CHARLESTON — West Virginia Attorney General Patrick Morrisey is leading a 21-state coalition in urging the U.S. Supreme Court to defend the rights of gun owners in West Virginia and beyond.
The coalition filed a brief Aug. 25 asking the Supreme Court to hear arguments against, and ultimately strike down, a Maryland weapons ban. It argues the ban infringes on the rights of legal gun owners as it prohibits the sale, transfer and possession of certain semiautomatic firearms and standard-capacity magazines.
“Banning certain types of firearms steps on the Second Amendment,” Morrisey said in a statement. “Law abiding gun owners routinely use these firearms for self-defense or sporting. Such an unconstitutional act cannot stand.”
The coalition’s brief takes issue with a ruling from the 4th U.S. Circuit Court of Appeals. Its decision, if upheld, would set case law governing any similar laws in West Virginia, Maryland, North Carolina, South Carolina and Virginia.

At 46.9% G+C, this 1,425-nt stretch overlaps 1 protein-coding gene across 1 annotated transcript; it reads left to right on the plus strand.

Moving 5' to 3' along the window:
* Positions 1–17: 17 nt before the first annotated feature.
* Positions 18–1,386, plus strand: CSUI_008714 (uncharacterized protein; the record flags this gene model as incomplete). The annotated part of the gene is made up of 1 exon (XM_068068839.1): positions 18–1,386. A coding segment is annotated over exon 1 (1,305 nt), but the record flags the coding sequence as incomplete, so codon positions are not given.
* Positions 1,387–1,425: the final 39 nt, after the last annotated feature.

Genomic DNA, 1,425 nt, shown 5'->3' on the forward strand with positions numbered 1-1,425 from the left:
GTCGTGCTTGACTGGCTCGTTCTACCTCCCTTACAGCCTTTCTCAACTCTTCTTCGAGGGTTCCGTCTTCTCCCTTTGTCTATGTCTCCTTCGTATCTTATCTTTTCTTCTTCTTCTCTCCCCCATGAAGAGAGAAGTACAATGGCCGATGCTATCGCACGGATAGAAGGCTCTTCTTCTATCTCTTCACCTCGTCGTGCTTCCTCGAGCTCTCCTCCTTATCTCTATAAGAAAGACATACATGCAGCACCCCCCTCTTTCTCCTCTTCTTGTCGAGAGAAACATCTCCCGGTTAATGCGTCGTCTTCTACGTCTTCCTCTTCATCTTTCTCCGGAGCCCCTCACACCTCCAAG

West Virginia and its partners argue the lower court ruling inappropriately limited the scope of the Second Amendment by taking an earlier Supreme Court ruling out of context.
The coalition further contends that weapons subject to the Maryland ban are protected under existing case law related to weapons lawfully carried in common use. Striking down such a ban would safeguard against any federal ban passed by Congress.
West Virginia filed the friend of the court brief with Alabama, Arkansas, Georgia, Idaho, Kansas, Kentucky, Louisiana, Michigan, Missouri, Montana, Nebraska, Nevada, Ohio, Oklahoma, South Carolina, South Dakota, Texas, Utah, Wisconsin and Wyoming.
The case is styled Kolbe v. Hogan. Hogan is Lawrence J. Hogan, governor of Maryland.
U.S. Supreme Court case number 17-127
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